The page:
Yesterday was my 45th birthday, a semi-milestone, right? Well, either way, it gave me pause to consider the broad spectrum of birthdays past. My husband asked me last night, “What were your childhood birthdays like?” The one that stood out the most was my eighth birthday. It fell on a Saturday, and a typical Saturday morning involved, almost without fail, a shopping trip to somewhere incredibly boring, usually Sears, because my Dad peripherally worked for the company as a truck driver, hence a family discount. I still associate extreme boredom with that store, and I still look at circular clothes racks as potential hiding spots. Anyway, my Mom woke me up and told me to hurry up and get ready, because we were going to Sears. Outrage feels like a small word to describe my feelings on this subject, we are really going to this store AGAIN on MY birthday?!? Yep, so get moving.
I was resentful for the entire ride, and as we entered the parking lot, my Mom drove past the usual place we parked, and kept on going to the back of the store. I’m asking questions, but she’s not answering. There, waiting behind the store, in his 24-wheel tractor-trailer, sat my Dad, he was waiting to give me and my younger brother a ride for my birthday. It was my first (and, come to think of it, last) experience with a “Take Your Daughter To Work Day,” and the cool things I experienced stay with me to this day: I learned that the horn was not on the steering wheel, but a string that hung on the passenger’s side of the cab, so the driver has to reach over to pull it. The height at which you sit in such a vehicle is awe-inspiring (alright, that fact may be glorified by the age I was at the time of the experience, but still). Most of all, I felt incredibly special, that my Dad was thinking of me and made such arrangements on his day off, almost like a celebrity paid me a visit. I wish my Dad was alive so that I could tell him how much that simple act affected my life. Mom, you read this blog, and you put up with my complaining that morning… sorry for that, and thanks for the wonderful memory.
Lots of other birthdays since then, many memorable ones, both with and without alcohol, although as the years passed, the alcohol played a more and more dominant role. I remember one birthday, I’m guessing my 35th but I can’t say that with certainty, was a low-key affair: the kids were small, my husband had given me some time to myself, and I came home to a nice dinner, and a really nice birthday gift. It was a pink iPod mini with an inscription he had engraved:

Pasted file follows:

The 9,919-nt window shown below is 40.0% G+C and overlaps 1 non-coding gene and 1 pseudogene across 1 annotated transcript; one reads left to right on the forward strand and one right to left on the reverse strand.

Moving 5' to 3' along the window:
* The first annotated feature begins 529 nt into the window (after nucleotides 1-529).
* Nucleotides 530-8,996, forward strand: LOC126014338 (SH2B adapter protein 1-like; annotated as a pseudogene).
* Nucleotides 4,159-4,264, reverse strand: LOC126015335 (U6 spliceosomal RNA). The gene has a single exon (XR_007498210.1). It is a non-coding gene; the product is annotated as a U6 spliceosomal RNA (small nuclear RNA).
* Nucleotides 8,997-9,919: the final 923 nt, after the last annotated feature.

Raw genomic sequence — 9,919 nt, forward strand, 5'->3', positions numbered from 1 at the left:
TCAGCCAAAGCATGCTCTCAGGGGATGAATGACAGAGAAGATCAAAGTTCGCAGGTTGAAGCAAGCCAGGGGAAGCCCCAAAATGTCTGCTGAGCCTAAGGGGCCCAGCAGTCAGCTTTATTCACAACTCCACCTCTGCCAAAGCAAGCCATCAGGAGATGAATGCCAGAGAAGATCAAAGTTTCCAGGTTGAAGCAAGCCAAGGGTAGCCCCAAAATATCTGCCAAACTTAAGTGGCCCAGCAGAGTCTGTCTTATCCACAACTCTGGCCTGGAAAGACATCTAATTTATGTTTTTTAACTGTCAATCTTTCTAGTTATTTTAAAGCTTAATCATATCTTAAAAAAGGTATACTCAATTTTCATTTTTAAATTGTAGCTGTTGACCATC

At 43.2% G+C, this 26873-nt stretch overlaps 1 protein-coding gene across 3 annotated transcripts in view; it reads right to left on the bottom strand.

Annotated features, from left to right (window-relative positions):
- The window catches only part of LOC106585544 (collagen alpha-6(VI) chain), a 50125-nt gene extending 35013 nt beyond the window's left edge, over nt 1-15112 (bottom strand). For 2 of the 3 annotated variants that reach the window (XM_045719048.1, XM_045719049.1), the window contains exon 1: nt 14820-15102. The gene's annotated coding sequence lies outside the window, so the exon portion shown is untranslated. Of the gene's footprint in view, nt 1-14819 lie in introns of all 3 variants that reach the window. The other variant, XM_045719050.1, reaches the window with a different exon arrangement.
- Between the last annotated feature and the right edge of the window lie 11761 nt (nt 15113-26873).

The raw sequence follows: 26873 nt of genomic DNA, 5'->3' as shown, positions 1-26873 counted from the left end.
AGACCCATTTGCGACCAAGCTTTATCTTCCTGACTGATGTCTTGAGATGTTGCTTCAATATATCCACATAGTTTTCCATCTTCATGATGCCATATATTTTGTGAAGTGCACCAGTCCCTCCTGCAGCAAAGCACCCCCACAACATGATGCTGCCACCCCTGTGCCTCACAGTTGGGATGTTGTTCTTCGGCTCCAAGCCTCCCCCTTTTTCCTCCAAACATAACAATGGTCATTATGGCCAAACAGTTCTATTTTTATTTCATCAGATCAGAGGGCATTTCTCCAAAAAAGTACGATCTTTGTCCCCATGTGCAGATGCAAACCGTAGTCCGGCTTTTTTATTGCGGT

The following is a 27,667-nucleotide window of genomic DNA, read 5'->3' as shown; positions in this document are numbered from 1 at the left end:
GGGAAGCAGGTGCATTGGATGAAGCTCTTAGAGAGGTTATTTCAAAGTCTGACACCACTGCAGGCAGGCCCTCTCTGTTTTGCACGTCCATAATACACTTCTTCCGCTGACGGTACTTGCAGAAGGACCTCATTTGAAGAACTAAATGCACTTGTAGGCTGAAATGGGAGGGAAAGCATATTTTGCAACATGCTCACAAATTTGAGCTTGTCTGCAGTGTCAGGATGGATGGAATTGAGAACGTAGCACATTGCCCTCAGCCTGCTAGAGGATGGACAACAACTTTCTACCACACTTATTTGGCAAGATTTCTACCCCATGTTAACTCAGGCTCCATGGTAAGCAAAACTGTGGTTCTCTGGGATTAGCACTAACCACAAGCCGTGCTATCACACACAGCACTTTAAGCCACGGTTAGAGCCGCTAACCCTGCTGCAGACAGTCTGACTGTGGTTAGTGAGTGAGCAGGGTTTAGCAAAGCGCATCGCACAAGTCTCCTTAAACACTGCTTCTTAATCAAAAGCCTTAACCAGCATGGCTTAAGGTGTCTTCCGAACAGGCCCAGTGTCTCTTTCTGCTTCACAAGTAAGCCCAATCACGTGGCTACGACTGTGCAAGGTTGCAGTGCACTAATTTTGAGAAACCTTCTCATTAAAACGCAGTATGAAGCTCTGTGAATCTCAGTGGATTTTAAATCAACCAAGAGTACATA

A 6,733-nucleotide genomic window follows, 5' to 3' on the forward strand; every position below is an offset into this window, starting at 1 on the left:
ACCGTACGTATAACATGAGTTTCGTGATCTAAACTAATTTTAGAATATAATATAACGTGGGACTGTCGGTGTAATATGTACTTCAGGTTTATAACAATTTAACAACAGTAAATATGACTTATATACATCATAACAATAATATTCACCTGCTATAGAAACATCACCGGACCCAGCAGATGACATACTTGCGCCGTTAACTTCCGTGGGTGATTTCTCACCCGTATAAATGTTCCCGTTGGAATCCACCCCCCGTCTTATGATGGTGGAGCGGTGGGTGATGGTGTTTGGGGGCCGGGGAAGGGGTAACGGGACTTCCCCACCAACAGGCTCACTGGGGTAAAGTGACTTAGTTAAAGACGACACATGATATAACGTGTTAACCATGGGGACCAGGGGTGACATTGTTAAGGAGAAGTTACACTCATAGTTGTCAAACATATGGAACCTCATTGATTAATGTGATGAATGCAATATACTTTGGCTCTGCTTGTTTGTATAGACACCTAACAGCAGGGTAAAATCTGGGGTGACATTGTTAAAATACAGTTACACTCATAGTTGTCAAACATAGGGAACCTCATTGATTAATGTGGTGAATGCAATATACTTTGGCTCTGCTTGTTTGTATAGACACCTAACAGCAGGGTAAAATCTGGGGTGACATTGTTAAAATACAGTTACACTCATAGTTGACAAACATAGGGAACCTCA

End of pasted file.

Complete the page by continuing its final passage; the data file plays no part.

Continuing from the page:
I wish I could say the only reason that birthday is memorable is the beautiful, thoughtful, romantic gift my husband gave me. It is not, although those facts are true… my husband was and is the most romantic person I know, and I am including myself on that list! Sadly, I also remember it because of addiction. Of course, the details are hazy from both alcohol consumption and from time passing, but the morning of my birthday I had a terrible hangover. And since I’m fairly certain it was a weeknight, I am confident that hangover was due to drinking solo, most likely in secret. What I do remember, clear as crystal, are the promises I made to myself as I spent time alone that afternoon/evening: “You just can’t drink anymore… it’s not worth it! It is not worth waking up with that feeling of sick dread, not remembering what you did!” I remember the resolve I felt as I had these thoughts: I. Am. Done. It felt liberating, that light bulb thought, “I just won’t drink anymore!” I can remember these simple thoughts getting me over the hump of the hangover. I remember coming into the house, and being surprised with dinner, the day keeps getting better! And I remember my husband pulling out the wine glass and bottle, there was no real point in asking the question, as the answer was obvious. And I remember the instant blank spot. Just like that the pain of the hangover was banished from my memory, the resolution and the joy that resolution brought me also gone. Wine was there, it was my birthday, and of course I’m going to drink it.
About 10 birthdays have passed since that one, some were alcohol-fueled (40th surprise birthday party, I’m thinking of you), some were in a period of being alcohol free, but far from being sober, the last three have been in recovery. And here’s what I’ve learned: when you look through the lens of gratitude, your birthday, and life, is a magical thing. Here is how my birthday went yesterday, and I will add pictures when appropriate: